November 12, 1973 Tallahassee, Florida
The source of the information for this case is the 1974 January-February APRO bulletin.
The APRO bulletin has a lengthy article about the sighting and it sourced the airline’s magazine “Southernaire”. For some reason, APRO did not perform any follow-up and discover the time line for the incident or talk to the pilot. Weinstein lists the time as 2000. The article outlines the events as follows2:
On November 12, 1973, Tallahassee FAA personnel told a Southern Airways DC-9 crew that they were observing a UFO from the tower.
Charter flight 730 was deplaning passengers and unloading cargo when an FAA employee informed Captain R.C. Cook that the tower had seen a UFO pass overhead at 2000 mph and at an altitude of 3000 feet.
The plane was then to be ferried to Atlanta. As the plane taxied out to runway 30, Captain Cook inquired about the UFO and the tower reported the UFO was still visible to the Southwest from the tower and low over the trees.
After takeoff, Captain Cook received permission to fly on a vector of 240 degrees.
He sighted a round glowing object low on the horizon that climbed away from them. Cook estimated its distance at 15 miles.
The flight flew to an altitude of 20,000 feet and maintained its bearing of 240 degrees. As they gained altitude, the object also gained in altitude and maintained its distance of 15 miles.
Jacksonville flight center informed Cook to inquire with Tyndall AFB to see if they were monitoring the object.
Tyndall stated they had visual contact but would not confirm or deny if they had any radar contact.
The flight then contacted Panama City tower, 10 miles to their Southwest, and asked if they had the UFO in sight. They confirmed that they had it and two other objects in sight. The flight only saw the single target and it was implied the UFO was moving out over the gulf.
The pilot could not close on the UFO. They turned north to complete their ferry mission to Atlanta.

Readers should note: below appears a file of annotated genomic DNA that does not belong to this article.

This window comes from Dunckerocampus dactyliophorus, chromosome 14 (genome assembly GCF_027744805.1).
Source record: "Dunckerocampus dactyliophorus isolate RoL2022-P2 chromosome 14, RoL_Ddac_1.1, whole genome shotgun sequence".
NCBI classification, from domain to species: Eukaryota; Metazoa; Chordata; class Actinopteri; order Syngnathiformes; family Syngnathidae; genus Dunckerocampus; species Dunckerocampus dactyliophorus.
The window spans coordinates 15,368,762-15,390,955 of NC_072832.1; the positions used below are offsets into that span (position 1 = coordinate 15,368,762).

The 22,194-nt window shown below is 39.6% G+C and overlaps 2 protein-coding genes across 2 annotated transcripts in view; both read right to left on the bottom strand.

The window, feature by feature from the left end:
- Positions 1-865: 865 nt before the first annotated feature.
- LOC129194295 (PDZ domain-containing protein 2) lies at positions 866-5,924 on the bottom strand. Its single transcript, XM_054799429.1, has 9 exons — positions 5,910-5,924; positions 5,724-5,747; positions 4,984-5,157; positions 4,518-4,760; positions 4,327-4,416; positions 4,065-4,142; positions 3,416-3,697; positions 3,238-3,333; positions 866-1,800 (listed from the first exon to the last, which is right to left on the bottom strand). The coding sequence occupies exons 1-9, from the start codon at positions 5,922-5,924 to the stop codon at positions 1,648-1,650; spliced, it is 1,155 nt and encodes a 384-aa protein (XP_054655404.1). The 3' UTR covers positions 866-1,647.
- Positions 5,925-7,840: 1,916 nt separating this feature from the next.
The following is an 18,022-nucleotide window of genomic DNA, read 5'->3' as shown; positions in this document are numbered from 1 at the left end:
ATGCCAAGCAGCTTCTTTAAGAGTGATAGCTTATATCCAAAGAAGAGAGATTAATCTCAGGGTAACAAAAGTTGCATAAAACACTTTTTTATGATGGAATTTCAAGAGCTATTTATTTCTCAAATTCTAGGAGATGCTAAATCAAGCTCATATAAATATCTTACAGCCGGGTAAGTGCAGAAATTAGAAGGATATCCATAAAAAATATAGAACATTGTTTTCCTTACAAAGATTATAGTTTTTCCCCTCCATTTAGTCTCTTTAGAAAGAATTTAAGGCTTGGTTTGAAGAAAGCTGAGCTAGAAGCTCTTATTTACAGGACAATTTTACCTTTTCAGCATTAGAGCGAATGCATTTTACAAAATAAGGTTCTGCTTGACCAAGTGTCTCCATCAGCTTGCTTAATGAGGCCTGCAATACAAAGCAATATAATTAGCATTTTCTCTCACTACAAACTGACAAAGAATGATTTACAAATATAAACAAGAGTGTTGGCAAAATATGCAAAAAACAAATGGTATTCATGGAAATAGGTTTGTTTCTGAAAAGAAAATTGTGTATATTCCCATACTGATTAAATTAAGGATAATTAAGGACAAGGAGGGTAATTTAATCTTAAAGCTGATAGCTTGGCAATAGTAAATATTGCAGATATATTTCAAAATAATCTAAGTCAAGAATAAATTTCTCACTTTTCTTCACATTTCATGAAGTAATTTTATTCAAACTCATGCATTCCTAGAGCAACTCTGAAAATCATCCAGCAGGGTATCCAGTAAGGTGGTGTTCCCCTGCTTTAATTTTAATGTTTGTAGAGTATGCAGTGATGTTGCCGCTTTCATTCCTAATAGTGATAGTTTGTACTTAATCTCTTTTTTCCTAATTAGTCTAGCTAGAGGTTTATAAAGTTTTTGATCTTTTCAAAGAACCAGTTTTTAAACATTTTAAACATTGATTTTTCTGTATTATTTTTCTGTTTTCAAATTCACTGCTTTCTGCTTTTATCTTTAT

At this point the UFO changed its flight path and followed the aircraft as it flew north. It then descended and, eventually, disappeared.
The lack of a time line is frustrating and makes this very difficult to analyze. Even worse is that flight 730 was a ferry flight, which means it did not appear as a regularly scheduled flight in any timetables. All we have is the time of 2000 listed by Weinstein in the table.
There are actually two sightings in this case. The initial report to the pilot was of a high speed object that had passed low over the airfield. This probably was a meteor.
The second object reported by Captain Cook was described as “a spherical glowing light which was pulsating from very bright to quite dim but always visible”. 3 It was in a fixed location in the sky moving directly away from the aircraft as it began its pursuit.
One can assume that the “pursuit” of the UFO started sometime around 2000. The aircraft was a DC-9, which flies about 500-550 mph. The distance from Tallahassee to Panama City was 80-90 miles. This is a time of about 10 minutes before the aircraft turned north. From Panama City to Atlanta was about 250 miles. That takes about 30 minutes. Therefore, with some assumptions we can create a time line:
It just so happens that the bright planet Venus was visible in the southwest on that evening. It was approaching greatest brilliancy and was at magnitude -4.5. Its position in the sky in azimuth/elevation are as follows:
Since Captain Cook never mentions that Venus was visible near the UFO, it seems very likely he was pursuing Venus. It was in the direction he described flying and Venus set around 2030. This matches the description by Cook that the object disappeared while he was flying north to Atlanta.
There seems to be a sufficient information available to determine that this case was the planet Venus and it should be removed from the list.
Quelle: SUNlite 6/2022